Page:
A few weeks ago I helped organize and instruct a Software Carpentry workshop geared towards social scientists, with the great help from folks at UW-Madison’s Advanced Computing Institute. Aside from tweaking a few examples (e.g. replacing an example using fake cochlear implant data with one of fake survey data), the curriculum was largely the same. The Software Carpentry curriculum is made to help researchers, mostly in STEM fields, to write code for reproducibility and collaboration. There’s instruction in the Unix shell, a scripting language of your choice (we did Python), and collaboration with Git.

We had a good mix of folks at the workshop, many who had some familiarity with coding to those who had zero experience. There were a number of questions at the workshop about how folks could use these tools in their research, a lot of them coming from qualitative researchers.

I was curious about what other ways researchers who use qualitative methods could incorporate programming into their research routine. So I took to Facebook and Twitter.

Among the replies, there were three tasks that stood out as potentially useful to qual folks:

1. Qualitative coding with help from automated methods

A number of people suggested that there needs to be better tools for automated or semi-automated coding of texts. On one extreme, some suggested that fully automated methods such as topic modeling were desirable but not sufficient for the task, either because they already had in mind a set of codes to be drawn from the text, or because topic modeling produces things which are not at all like those desired codes (e.g. topics are not conceptually the same as, say, a social movement frame).

Some other folks desired some basic coding by keyword or phrase as a means of facilitating production of qualitative codes. Probably the most extreme request was a tool which could replace existing qualitative coding programs like NVivo and Dedoose.

2. Storage and filtering for documents

Others rejected any kind of automated coding of texts and emphasized the necessity of being close to the text to identify themes. In their view, it’d be much more fruitful to have a tool which could organize relevant documents with their associated metadata. The tool would also provide some methods for filtering on certain documents by keyword or metadata so it wouldn’t be necessary to do close qualitative coding of every text in a corpus.

Similarly, a number of people wanted some basic text cleaning applications to remove things like HTML and other text detritus.

3. Data collection

Lastly, some commenters wanted scraping tools to gather public texts at scale, things which could poll Google News or scour TV archives. This would probably be accomplished via some kind of web crawler or accessing particular APIs.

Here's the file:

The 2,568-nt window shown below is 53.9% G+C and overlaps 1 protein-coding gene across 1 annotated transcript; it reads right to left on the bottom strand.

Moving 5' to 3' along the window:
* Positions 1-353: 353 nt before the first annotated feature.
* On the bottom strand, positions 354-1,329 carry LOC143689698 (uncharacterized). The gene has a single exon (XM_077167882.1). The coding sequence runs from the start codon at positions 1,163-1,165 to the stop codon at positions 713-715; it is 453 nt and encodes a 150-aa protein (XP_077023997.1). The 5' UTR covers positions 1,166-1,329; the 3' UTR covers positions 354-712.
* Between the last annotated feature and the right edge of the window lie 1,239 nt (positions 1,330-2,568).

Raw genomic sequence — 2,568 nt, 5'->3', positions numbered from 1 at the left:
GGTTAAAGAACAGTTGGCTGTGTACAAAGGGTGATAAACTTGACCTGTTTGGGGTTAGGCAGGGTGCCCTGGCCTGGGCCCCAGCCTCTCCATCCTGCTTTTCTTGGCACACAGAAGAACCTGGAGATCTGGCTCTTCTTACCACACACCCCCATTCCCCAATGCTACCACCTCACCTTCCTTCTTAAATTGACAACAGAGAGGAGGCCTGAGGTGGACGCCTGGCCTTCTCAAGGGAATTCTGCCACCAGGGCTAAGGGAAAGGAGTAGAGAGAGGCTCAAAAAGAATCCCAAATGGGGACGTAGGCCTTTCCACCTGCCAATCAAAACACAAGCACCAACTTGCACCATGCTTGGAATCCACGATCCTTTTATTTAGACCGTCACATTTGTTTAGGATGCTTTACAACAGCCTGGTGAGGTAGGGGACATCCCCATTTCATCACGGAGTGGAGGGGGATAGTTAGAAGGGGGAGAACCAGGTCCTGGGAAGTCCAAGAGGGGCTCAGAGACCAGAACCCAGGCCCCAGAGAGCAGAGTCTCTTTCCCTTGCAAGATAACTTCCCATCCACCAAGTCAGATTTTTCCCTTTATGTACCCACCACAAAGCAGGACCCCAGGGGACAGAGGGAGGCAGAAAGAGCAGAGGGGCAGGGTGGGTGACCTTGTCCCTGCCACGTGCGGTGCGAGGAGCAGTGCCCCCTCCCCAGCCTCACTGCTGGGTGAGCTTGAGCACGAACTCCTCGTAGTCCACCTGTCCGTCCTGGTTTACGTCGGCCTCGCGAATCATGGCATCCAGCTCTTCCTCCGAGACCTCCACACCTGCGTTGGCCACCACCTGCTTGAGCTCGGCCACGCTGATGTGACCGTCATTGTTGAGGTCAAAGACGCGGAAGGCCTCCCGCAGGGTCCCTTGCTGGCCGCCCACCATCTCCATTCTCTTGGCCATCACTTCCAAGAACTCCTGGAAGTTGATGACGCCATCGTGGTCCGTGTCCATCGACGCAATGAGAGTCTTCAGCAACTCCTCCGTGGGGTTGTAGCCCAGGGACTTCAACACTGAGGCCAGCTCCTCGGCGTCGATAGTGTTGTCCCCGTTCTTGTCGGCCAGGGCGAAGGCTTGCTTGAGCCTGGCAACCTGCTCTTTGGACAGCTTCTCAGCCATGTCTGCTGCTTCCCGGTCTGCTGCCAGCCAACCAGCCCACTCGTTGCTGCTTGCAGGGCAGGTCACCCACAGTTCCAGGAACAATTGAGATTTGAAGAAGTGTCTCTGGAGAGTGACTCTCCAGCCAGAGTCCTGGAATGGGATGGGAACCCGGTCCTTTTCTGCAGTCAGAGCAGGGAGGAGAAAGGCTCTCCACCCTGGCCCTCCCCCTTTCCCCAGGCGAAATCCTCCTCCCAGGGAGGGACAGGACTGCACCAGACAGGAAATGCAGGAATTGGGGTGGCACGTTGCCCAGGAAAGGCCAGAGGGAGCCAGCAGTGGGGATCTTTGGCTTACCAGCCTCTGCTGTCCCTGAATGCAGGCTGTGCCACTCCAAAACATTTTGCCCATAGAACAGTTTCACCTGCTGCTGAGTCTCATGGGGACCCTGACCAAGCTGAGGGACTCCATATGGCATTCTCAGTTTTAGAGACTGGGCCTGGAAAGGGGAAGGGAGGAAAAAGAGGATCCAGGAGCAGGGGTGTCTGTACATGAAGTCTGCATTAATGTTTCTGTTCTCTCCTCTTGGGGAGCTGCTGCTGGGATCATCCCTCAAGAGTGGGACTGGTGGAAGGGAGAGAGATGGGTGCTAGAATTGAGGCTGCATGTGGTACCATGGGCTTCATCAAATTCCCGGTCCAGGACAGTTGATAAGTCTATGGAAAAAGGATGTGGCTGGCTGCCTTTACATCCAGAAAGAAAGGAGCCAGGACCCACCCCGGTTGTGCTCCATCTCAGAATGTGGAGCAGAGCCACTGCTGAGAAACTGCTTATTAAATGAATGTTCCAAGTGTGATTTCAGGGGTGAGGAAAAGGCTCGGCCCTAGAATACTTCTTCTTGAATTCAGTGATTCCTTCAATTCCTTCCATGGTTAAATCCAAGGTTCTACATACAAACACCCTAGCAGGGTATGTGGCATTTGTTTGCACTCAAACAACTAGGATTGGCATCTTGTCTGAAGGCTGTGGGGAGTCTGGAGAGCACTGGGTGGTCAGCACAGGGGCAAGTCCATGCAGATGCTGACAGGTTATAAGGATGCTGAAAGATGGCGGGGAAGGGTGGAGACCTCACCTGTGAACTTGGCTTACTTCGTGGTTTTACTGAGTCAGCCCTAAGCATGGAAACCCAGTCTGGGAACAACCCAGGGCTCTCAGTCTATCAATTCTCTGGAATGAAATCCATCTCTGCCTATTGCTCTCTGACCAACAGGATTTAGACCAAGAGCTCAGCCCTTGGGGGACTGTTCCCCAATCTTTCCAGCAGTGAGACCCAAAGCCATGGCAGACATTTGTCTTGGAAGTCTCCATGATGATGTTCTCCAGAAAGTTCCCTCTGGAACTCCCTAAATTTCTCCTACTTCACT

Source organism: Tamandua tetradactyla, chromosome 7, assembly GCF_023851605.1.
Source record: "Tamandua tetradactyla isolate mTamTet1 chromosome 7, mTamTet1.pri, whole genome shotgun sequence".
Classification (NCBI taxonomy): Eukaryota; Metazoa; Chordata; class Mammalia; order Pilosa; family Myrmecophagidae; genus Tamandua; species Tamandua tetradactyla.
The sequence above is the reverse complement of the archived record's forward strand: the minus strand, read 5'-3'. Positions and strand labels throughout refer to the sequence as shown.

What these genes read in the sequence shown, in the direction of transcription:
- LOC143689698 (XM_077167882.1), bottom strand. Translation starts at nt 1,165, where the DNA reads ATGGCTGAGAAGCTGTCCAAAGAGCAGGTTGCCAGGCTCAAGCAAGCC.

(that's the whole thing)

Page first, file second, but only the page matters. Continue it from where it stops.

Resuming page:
* * *

I have two observations from these suggestions:

Most of these tasks seem to relate to text. Whether it relates to document management or data collection, the primary interest is in text as data. Accordingly, it may be possible to find some existing software to recalibrate somewhat towards a qualitative social science crowd. I’m less familiar with the software which has accompanied the digital humanities wave, so anyone who is, feel free to chime in.

Second, although my original prompt was about programming, there is more of an emphasis on tools rather than programming. Not that there’s anything wrong with that — we usually envision what kind of task we’d like to accomplish before we discover it’d require a knowledge of a set of different technologies (e.g. the coding interface I developed for my dissertation sits on a codebase of Python, HTML, CSS, and JavaScript).

The second point is important with consideration of how to move from a desired task to teaching the most valuable technical skills to accomplish those tasks. While the Software Carpentry curriculum is very good, it seems more oriented towards the STEM fields and people who may have some coding experience but little in the way of training in best software engineering practices. Dissecting a task into components for instruction isn’t exactly intuitive. For instance, last year I wrote a forum scraper to help a friend with a qualitative project. But how would I teach that? The necessary skills to write a scraper is some combination of knowledge of how HTML is structured, how HTTP requests are made, and a basic knowledge of Python/your fav scripting language.

All said, those suggestions were definitely helpful in thinking about what a programming curriculum for social scientists may look like in the future. If you’re someone who does qualitative work and have some other use cases to consider, please leave ’em in the comments.